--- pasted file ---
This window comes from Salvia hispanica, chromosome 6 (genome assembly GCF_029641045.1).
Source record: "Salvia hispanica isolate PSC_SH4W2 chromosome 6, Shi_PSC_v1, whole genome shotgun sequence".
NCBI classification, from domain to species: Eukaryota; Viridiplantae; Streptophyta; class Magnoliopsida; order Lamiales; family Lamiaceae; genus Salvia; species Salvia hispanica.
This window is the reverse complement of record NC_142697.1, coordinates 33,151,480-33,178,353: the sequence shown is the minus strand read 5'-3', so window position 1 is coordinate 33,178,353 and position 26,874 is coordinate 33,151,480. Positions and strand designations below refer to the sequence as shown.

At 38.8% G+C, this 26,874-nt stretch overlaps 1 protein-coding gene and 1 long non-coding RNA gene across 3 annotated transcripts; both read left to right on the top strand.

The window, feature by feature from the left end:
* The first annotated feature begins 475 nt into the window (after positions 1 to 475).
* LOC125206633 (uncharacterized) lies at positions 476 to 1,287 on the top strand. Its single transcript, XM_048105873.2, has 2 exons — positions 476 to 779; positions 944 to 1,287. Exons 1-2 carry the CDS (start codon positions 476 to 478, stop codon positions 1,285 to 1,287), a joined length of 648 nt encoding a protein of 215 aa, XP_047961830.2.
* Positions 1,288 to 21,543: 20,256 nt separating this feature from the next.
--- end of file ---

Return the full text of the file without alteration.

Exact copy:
This window comes from Salvia hispanica, chromosome 6 (genome assembly GCF_029641045.1).
Source record: "Salvia hispanica isolate PSC_SH4W2 chromosome 6, Shi_PSC_v1, whole genome shotgun sequence".
NCBI classification, from domain to species: Eukaryota; Viridiplantae; Streptophyta; class Magnoliopsida; order Lamiales; family Lamiaceae; genus Salvia; species Salvia hispanica.
This window is the reverse complement of record NC_142697.1, coordinates 33,151,480-33,178,353: the sequence shown is the minus strand read 5'-3', so window position 1 is coordinate 33,178,353 and position 26,874 is coordinate 33,151,480. Positions and strand designations below refer to the sequence as shown.

At 38.8% G+C, this 26,874-nt stretch overlaps 1 protein-coding gene and 1 long non-coding RNA gene across 3 annotated transcripts; both read left to right on the top strand.

The window, feature by feature from the left end:
* The first annotated feature begins 475 nt into the window (after positions 1 to 475).
* LOC125206633 (uncharacterized) lies at positions 476 to 1,287 on the top strand. Its single transcript, XM_048105873.2, has 2 exons — positions 476 to 779; positions 944 to 1,287. Exons 1-2 carry the CDS (start codon positions 476 to 478, stop codon positions 1,285 to 1,287), a joined length of 648 nt encoding a protein of 215 aa, XP_047961830.2.
* Positions 1,288 to 21,543: 20,256 nt separating this feature from the next.